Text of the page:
BigBand Files for IPO
BigBand, a perennial IPO candidate, plans to have its shares trade on the Nasdaq under the symbol BBND. The company was picked by Light Reading's editors as long ago as 2004 to be among the most likley to go public or be acquired. (See LR Reveals Leading Lights Winners.) But BigBand's filing with the Securities and Exchange Commission (SEC) didn't mention how many shares will be offered. It also didn't specify a price range for the offering, leaving the question of its market valuation up in the air.
Earlier this year, an Israeli press report said the company was looking to reach a market value at nearly $500 million by selling about 25 percent of its stock to the public. (See BigBand Reportedly Ready to IPO.)
BigBand makes equipment and software that enable cable operators and phone companies to deliver digital video, high-speed data, and VOIP services to their subscribers. The Silicon Valley firm is particularly known for its video products, which include gear and software for digital simulcasting, telco TV, and switched broadcast video.
Although the initial S-1 filing doesn't reveal much about BigBand's future plans, the registration statement does tell a good deal about the company's business. Recording its first quarterly profit in the third quarter, the firm reported net income of nearly $1.6 million on $43.1 million in revenue, an improvement from a net loss of $6.8 million on $22.9 million in revenue a year earlier.
For the first nine months of the year, BigBand reported a net loss of $66,000 on $113.6 million in revenue. But that still represented an improvement compared to the loss of $19.7 million on $71.2 million in revenue reported for the first nine months of 2005.
Several large MSOs have accounted for much of BigBand's business this year, including Comcast Corp. (Nasdaq: CMCSA, CMCSK), Time Warner Cable Inc. (NYSE: TWC), Cox Communications Inc. , and the now-defunct Adelphia Communications . But Verizon Communications Inc. (NYSE: VZ) has abruptly replaced them all as the company's biggest customer, generating 27 percent of the firm's revenues in the first nine months of the year.
Noting that its five biggest customers accounted for 73 percent of its revenues in the first three quarters of the year, BigBand warns potential investors that its "customer base is highly concentrated, and there are a limited number of potential customers for our products." With further industry consolidation and customer concentration expected, the firm relates, "the loss of any of our key customers would likely reduce our revenues significantly."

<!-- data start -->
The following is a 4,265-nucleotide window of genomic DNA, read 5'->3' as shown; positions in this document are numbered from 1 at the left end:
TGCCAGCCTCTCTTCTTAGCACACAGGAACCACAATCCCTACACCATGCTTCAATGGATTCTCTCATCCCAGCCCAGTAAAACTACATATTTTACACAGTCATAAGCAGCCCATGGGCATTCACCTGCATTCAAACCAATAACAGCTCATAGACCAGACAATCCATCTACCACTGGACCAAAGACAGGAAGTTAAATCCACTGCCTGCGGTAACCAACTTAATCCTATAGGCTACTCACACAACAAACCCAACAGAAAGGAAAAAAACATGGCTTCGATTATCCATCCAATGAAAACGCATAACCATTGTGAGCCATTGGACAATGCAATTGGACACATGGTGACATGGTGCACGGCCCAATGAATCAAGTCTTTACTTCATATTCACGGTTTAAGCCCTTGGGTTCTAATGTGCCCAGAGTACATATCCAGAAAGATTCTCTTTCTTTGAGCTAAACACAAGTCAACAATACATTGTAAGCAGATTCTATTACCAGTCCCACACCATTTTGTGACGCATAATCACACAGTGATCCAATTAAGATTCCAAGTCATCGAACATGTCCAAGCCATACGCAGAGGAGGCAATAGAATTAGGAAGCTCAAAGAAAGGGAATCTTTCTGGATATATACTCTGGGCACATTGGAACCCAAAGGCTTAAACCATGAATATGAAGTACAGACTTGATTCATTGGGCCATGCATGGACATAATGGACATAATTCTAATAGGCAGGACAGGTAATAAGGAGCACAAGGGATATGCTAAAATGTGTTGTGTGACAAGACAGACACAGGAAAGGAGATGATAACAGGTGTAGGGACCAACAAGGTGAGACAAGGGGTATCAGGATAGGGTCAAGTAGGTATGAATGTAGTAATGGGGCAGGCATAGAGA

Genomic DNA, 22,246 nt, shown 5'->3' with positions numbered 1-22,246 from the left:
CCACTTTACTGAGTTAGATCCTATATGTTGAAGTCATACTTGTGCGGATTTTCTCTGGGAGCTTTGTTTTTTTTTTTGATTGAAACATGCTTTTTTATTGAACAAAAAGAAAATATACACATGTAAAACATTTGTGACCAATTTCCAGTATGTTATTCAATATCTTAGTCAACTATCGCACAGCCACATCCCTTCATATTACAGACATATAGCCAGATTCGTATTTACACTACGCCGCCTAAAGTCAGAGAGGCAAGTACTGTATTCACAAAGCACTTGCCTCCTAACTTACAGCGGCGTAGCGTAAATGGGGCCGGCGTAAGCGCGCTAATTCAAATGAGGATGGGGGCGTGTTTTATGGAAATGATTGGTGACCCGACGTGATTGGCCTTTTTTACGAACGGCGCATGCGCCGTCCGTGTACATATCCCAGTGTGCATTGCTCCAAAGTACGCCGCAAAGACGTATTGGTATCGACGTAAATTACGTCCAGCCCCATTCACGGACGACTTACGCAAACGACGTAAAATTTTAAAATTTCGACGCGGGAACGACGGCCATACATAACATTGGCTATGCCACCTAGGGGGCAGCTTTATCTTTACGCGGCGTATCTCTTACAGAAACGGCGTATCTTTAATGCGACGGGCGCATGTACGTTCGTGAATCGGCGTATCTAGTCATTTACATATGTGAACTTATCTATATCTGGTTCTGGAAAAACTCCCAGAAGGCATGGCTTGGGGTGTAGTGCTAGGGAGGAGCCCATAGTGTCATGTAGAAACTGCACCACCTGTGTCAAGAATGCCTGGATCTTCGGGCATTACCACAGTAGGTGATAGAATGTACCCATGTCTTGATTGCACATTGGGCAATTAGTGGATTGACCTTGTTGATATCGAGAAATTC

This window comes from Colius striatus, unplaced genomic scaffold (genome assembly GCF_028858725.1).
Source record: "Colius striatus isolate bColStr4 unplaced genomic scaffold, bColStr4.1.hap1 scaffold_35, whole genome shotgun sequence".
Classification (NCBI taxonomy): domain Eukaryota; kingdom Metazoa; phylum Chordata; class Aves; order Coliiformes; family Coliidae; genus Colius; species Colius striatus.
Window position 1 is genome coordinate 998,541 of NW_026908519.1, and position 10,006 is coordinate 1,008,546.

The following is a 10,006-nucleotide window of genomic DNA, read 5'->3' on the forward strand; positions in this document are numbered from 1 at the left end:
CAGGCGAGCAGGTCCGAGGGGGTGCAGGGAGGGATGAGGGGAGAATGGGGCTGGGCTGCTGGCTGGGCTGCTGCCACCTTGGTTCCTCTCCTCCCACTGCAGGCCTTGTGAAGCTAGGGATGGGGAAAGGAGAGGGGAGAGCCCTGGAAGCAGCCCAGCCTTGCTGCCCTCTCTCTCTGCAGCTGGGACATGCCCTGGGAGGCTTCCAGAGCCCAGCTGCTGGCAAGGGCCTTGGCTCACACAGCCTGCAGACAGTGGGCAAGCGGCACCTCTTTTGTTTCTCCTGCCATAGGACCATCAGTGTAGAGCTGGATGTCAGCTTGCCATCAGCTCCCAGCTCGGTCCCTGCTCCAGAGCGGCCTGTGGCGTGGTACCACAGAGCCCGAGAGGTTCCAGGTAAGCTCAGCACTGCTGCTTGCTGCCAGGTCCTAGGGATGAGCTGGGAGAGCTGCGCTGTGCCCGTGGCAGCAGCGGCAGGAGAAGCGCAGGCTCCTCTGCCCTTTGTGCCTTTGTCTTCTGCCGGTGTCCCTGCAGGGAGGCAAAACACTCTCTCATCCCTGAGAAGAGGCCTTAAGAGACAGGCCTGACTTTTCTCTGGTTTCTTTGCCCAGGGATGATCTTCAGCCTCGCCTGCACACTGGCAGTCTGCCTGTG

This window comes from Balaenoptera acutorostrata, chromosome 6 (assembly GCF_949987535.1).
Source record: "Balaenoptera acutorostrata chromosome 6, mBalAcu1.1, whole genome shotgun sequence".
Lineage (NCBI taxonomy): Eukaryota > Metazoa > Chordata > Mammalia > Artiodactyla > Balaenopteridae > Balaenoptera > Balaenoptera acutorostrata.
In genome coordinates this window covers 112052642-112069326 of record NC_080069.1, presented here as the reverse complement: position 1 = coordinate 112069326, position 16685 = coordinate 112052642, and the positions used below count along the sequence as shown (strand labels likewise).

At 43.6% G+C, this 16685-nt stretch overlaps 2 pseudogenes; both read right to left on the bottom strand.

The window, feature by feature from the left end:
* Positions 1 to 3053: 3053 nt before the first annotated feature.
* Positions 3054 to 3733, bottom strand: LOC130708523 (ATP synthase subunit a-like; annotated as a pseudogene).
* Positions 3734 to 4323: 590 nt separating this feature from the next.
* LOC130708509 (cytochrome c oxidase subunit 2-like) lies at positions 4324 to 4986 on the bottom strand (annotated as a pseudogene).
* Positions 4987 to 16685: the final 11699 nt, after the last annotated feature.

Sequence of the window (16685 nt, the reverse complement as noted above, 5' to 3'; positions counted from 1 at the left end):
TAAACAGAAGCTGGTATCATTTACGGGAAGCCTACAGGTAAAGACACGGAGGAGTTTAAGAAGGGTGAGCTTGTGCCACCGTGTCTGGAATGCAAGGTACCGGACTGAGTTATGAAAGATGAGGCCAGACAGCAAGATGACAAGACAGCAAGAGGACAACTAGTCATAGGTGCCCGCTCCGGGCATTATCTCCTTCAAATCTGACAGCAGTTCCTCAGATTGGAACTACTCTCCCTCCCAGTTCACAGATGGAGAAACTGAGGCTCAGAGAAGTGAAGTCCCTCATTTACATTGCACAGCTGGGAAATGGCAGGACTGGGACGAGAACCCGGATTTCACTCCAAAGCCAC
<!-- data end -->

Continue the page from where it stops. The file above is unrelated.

In another notable risk factor listed in the registration statement, BigBand warns that its accounting firms have warned the company to shore up its internal financial controls. The filing says the company's independent accountants "have identified and reported to us material weaknesses in our internal controls" for the past two years that, "if not properly remediated, could result in material misstatements in our financial statements in future periods and impair our ability to comply with the accounting and reporting requirements applicable to public companies."
Specifically, BigBand disclosed, an independent probe found "numerous instances" in which resellers of the company's products in China, "with the understanding and approval of our China personnel, agreed to provide technical support, extended warranty terms, and potentially other undefined terms without proper documentation and without communicating these arrangements to our legal and finance departments." As a result, the company has deferred about $4.8 million in revenues from its Chinese customers until it can meet all the terms of its contracts.
To guard against similar problems in the future, BigBand said it has doubled its financial staff and upgraded its senior finance personnel. The company said it has also imposed greater controls for its quarterly and annual reports and made changes in its forecasting and budgeting processes, among other things.
BigBand's IPO filing comes as such larger, more entrenched cable tech vendors as Motorola Inc. (NYSE: MOT) and Cisco Systems Inc. (Nasdaq: CSCO) are snapping up digital video specialists to boost their competitive positions. In the most recent move last week, Motorola gobbled up Tut Systems Inc. (Nasdaq: TUTS) for about $39 million.
The move also comes as more privately owned firms seek to take advantage of a bullish stock market by going public. In a story earlier today, the Wall Street Journal reported that the current quarter will end up being the busiest fourth quarter for new issues in seven years.
— Alan Breznick, Site Editor, Cable Digital News